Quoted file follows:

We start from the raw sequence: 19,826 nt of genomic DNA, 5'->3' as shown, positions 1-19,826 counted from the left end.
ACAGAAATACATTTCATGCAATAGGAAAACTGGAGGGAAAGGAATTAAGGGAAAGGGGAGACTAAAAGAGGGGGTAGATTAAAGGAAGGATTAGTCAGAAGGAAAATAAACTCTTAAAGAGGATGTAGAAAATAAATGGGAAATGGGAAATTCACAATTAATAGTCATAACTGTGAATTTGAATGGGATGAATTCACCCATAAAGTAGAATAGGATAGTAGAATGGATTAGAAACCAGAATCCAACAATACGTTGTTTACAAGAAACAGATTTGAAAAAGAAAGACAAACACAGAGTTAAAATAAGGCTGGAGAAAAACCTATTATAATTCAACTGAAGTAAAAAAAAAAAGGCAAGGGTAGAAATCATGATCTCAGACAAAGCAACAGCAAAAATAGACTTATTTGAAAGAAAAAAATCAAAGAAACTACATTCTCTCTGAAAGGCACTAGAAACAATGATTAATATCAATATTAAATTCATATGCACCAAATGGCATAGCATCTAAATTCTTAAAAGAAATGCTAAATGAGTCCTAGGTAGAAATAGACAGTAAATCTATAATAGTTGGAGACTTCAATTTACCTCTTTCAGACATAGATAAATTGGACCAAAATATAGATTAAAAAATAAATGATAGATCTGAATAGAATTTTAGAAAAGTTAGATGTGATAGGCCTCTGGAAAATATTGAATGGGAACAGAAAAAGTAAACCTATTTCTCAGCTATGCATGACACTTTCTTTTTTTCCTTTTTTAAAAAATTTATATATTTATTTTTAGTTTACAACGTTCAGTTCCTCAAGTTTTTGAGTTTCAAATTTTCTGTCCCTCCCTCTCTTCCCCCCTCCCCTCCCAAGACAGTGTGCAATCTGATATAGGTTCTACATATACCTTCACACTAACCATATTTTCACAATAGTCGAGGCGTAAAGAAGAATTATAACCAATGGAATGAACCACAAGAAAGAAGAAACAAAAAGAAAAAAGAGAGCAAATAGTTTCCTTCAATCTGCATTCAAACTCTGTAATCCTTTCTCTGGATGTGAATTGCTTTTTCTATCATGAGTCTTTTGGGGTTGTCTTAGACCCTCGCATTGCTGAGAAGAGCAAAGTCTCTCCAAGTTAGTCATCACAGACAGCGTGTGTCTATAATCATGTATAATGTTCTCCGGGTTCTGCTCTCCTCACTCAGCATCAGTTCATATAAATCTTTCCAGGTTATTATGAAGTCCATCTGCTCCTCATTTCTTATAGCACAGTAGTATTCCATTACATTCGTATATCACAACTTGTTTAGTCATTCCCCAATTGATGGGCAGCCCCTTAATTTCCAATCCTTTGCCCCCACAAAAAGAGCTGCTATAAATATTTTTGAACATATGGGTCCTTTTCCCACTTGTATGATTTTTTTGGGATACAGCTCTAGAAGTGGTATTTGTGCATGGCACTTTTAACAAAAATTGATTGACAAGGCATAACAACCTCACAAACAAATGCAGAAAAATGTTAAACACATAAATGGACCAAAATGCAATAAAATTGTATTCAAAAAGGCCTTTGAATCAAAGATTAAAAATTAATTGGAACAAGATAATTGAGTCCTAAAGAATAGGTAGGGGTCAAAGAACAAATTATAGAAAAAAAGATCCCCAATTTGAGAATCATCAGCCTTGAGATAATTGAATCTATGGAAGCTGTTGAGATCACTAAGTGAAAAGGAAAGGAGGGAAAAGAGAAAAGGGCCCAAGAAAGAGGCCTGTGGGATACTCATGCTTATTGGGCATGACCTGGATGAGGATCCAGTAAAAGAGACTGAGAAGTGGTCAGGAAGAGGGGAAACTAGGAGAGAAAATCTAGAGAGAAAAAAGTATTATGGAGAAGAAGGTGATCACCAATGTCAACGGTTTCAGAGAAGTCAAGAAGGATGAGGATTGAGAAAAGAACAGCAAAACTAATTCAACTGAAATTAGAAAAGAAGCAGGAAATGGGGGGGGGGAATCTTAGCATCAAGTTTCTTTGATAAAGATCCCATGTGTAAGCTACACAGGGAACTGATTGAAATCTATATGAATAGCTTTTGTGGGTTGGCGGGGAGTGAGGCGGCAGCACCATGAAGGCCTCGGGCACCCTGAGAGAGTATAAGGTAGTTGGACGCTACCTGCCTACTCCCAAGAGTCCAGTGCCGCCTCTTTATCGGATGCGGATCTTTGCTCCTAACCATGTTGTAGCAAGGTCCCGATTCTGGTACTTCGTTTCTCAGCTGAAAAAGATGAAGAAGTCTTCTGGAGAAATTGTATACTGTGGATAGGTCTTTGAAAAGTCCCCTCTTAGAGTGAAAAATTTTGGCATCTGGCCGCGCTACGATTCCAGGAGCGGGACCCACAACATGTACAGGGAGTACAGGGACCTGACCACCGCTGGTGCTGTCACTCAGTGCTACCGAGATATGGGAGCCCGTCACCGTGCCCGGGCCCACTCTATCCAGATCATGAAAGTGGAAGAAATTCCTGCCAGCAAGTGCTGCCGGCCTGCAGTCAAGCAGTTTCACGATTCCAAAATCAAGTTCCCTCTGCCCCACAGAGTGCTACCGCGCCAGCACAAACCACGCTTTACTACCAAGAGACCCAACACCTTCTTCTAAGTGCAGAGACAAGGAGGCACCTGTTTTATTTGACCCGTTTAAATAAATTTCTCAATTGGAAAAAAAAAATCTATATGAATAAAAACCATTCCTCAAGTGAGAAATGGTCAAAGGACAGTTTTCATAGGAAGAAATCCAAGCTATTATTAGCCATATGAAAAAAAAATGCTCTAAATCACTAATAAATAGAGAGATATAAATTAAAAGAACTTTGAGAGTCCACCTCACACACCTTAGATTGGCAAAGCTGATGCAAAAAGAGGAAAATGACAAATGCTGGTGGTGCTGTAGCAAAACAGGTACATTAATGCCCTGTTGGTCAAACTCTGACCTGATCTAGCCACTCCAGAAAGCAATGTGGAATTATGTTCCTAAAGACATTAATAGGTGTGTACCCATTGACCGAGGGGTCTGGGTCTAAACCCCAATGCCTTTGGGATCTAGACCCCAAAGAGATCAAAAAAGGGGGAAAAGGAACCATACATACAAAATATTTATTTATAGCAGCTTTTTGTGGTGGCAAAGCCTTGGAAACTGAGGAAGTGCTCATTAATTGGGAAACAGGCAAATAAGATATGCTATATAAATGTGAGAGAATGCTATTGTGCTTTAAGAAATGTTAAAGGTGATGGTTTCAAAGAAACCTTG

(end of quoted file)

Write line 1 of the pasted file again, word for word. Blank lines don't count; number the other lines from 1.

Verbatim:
We start from the raw sequence: 19,826 nt of genomic DNA, 5'->3' as shown, positions 1-19,826 counted from the left end.